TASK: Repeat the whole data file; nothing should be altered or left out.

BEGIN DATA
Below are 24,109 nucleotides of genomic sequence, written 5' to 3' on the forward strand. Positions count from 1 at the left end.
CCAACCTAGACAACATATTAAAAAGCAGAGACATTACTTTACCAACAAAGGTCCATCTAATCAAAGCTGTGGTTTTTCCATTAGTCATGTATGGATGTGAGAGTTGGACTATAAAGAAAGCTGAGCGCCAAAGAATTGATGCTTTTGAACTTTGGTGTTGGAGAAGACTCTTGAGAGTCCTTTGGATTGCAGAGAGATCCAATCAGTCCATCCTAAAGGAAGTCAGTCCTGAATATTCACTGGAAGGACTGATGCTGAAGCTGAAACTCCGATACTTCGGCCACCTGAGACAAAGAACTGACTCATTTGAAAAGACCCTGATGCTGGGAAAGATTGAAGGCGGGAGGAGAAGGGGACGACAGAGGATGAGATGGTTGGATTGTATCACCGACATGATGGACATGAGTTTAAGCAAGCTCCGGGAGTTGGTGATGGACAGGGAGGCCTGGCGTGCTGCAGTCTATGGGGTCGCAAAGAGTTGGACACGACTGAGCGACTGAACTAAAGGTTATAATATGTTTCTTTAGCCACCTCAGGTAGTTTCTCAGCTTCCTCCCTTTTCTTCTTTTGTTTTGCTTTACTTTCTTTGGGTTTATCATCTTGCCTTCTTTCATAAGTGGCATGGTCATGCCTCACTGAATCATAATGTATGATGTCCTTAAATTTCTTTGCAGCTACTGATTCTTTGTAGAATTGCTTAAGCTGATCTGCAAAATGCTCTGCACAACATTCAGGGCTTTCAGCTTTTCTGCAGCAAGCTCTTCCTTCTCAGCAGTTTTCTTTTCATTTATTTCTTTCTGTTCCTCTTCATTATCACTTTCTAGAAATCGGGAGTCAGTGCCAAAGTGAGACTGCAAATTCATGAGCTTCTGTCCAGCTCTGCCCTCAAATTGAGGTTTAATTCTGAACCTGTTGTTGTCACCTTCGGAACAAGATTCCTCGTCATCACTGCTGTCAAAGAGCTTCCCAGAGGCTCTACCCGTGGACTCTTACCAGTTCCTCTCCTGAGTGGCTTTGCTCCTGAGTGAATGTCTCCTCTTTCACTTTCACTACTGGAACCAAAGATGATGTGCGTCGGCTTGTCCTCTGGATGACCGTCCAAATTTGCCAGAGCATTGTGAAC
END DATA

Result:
Below are 24,109 nucleotides of genomic sequence, written 5' to 3' on the forward strand. Positions count from 1 at the left end.
CCAACCTAGACAACATATTAAAAAGCAGAGACATTACTTTACCAACAAAGGTCCATCTAATCAAAGCTGTGGTTTTTCCATTAGTCATGTATGGATGTGAGAGTTGGACTATAAAGAAAGCTGAGCGCCAAAGAATTGATGCTTTTGAACTTTGGTGTTGGAGAAGACTCTTGAGAGTCCTTTGGATTGCAGAGAGATCCAATCAGTCCATCCTAAAGGAAGTCAGTCCTGAATATTCACTGGAAGGACTGATGCTGAAGCTGAAACTCCGATACTTCGGCCACCTGAGACAAAGAACTGACTCATTTGAAAAGACCCTGATGCTGGGAAAGATTGAAGGCGGGAGGAGAAGGGGACGACAGAGGATGAGATGGTTGGATTGTATCACCGACATGATGGACATGAGTTTAAGCAAGCTCCGGGAGTTGGTGATGGACAGGGAGGCCTGGCGTGCTGCAGTCTATGGGGTCGCAAAGAGTTGGACACGACTGAGCGACTGAACTAAAGGTTATAATATGTTTCTTTAGCCACCTCAGGTAGTTTCTCAGCTTCCTCCCTTTTCTTCTTTTGTTTTGCTTTACTTTCTTTGGGTTTATCATCTTGCCTTCTTTCATAAGTGGCATGGTCATGCCTCACTGAATCATAATGTATGATGTCCTTAAATTTCTTTGCAGCTACTGATTCTTTGTAGAATTGCTTAAGCTGATCTGCAAAATGCTCTGCACAACATTCAGGGCTTTCAGCTTTTCTGCAGCAAGCTCTTCCTTCTCAGCAGTTTTCTTTTCATTTATTTCTTTCTGTTCCTCTTCATTATCACTTTCTAGAAATCGGGAGTCAGTGCCAAAGTGAGACTGCAAATTCATGAGCTTCTGTCCAGCTCTGCCCTCAAATTGAGGTTTAATTCTGAACCTGTTGTTGTCACCTTCGGAACAAGATTCCTCGTCATCACTGCTGTCAAAGAGCTTCCCAGAGGCTCTACCCGTGGACTCTTACCAGTTCCTCTCCTGAGTGGCTTTGCTCCTGAGTGAATGTCTCCTCTTTCACTTTCACTACTGGAACCAAAGATGATGTGCGTCGGCTTGTCCTCTGGATGACCGTCCAAATTTGCCAGAGCATTGTGAAC